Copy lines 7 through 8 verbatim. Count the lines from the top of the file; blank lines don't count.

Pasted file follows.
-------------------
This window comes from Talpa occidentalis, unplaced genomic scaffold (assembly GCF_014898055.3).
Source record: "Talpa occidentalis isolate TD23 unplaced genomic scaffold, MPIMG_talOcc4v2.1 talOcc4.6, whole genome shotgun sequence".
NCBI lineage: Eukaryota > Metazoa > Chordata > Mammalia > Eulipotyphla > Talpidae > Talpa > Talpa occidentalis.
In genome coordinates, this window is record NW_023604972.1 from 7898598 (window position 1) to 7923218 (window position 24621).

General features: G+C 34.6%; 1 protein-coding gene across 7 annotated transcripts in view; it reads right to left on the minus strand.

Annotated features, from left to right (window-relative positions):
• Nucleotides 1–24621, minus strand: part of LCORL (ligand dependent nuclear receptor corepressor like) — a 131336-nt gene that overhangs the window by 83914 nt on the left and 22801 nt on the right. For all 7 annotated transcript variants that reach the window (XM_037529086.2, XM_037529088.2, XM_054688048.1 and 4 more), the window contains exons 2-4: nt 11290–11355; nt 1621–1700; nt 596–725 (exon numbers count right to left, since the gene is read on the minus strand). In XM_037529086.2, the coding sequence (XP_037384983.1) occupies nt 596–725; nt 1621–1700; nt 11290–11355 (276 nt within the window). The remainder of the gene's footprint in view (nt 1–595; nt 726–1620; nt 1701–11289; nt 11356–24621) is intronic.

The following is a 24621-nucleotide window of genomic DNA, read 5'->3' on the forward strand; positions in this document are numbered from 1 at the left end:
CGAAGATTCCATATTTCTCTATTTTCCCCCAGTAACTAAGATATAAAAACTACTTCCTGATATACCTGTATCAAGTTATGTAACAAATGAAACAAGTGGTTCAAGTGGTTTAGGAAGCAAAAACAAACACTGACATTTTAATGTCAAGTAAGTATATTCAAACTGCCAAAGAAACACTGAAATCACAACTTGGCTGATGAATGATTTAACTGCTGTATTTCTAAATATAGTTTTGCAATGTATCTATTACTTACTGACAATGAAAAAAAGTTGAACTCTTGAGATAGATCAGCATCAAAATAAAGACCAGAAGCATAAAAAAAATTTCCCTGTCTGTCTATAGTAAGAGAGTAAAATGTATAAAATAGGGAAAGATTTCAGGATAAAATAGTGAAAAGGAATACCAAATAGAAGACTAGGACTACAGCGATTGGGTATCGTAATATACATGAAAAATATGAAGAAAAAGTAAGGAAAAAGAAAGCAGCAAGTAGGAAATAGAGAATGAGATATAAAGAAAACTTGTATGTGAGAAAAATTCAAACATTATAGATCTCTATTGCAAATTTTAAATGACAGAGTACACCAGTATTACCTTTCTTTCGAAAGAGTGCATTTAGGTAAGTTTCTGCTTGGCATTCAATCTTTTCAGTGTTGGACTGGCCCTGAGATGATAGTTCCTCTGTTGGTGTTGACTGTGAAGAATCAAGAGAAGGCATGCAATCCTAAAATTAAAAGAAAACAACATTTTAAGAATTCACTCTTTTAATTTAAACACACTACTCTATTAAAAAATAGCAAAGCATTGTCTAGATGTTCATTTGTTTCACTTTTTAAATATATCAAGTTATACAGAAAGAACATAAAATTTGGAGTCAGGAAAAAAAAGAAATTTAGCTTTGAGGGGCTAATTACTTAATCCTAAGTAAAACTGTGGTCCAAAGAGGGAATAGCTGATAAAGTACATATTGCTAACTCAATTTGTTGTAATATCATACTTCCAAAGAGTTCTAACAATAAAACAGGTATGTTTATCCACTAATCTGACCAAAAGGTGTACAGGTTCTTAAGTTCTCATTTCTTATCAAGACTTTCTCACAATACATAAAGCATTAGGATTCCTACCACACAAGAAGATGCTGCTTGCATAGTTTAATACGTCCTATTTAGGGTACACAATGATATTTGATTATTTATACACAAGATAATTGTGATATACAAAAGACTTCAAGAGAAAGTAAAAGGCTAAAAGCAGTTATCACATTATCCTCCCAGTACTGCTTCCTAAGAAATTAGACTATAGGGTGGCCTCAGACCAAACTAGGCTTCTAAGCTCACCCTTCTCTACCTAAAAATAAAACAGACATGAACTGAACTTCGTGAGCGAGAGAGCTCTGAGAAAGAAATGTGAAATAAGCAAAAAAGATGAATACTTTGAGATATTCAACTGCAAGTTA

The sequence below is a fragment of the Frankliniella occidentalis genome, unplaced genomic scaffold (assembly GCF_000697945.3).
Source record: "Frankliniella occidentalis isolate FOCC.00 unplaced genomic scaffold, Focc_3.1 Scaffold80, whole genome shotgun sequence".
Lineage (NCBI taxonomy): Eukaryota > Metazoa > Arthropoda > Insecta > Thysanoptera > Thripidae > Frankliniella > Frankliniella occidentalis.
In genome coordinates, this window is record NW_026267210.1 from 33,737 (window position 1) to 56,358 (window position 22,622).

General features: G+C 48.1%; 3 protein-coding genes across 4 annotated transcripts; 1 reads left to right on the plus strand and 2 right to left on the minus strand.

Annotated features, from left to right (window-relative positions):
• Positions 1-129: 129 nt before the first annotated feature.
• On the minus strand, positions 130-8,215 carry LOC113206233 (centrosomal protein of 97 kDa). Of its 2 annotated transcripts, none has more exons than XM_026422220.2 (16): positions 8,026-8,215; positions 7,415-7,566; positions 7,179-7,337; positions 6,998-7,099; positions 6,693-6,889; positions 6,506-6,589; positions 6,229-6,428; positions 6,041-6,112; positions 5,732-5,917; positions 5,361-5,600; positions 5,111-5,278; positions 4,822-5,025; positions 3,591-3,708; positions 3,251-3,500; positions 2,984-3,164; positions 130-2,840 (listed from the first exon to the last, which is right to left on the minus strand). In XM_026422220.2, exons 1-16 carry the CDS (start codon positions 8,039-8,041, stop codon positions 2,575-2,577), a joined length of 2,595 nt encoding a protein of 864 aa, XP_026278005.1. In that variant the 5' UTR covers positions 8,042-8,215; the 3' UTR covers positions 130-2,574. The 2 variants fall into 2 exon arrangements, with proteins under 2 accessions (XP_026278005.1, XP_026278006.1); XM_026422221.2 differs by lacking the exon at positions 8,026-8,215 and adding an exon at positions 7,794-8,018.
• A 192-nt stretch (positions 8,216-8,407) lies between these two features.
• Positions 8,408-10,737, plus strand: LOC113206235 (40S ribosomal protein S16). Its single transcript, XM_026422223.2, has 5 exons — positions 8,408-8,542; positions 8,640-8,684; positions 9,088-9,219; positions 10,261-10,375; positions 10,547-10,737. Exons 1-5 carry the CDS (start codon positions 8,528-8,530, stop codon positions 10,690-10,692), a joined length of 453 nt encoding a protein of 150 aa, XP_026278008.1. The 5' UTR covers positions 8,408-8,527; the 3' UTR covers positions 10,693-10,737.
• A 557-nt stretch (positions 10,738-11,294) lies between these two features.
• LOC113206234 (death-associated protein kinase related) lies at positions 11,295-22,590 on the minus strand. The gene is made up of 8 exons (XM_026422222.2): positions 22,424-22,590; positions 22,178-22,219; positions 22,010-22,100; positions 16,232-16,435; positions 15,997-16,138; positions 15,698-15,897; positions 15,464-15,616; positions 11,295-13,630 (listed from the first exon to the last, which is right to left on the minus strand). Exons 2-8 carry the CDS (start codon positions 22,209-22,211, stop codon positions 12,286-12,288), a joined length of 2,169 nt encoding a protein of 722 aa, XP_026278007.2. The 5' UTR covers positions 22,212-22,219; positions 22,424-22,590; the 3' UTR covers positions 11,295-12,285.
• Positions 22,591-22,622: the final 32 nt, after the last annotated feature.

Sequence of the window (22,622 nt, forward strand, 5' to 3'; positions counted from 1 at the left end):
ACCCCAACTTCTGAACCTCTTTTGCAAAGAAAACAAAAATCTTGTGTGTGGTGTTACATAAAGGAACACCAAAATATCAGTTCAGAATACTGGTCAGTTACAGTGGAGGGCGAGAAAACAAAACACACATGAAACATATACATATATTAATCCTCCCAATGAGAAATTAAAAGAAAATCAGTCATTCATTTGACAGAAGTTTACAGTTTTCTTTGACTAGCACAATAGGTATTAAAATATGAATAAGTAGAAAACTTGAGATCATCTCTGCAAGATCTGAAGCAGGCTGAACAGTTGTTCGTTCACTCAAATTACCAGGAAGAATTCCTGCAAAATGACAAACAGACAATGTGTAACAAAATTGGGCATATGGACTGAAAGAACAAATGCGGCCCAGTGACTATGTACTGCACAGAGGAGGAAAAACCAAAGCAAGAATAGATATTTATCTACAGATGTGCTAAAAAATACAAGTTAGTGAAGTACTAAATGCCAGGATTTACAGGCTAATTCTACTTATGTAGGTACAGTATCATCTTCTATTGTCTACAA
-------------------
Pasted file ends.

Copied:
• Nucleotides 1–24621, minus strand: part of LCORL (ligand dependent nuclear receptor corepressor like) — a 131336-nt gene that overhangs the window by 83914 nt on the left and 22801 nt on the right. For all 7 annotated transcript variants that reach the window (XM_037529086.2, XM_037529088.2, XM_054688048.1 and 4 more), the window contains exons 2-4: nt 11290–11355; nt 1621–1700; nt 596–725 (exon numbers count right to left, since the gene is read on the minus strand). In XM_037529086.2, the coding sequence (XP_037384983.1) occupies nt 596–725; nt 1621–1700; nt 11290–11355 (276 nt within the window). The remainder of the gene's footprint in view (nt 1–595; nt 726–1620; nt 1701–11289; nt 11356–24621) is intronic.

The following is a 24621-nucleotide window of genomic DNA, read 5'->3' on the forward strand; positions in this document are numbered from 1 at the left end: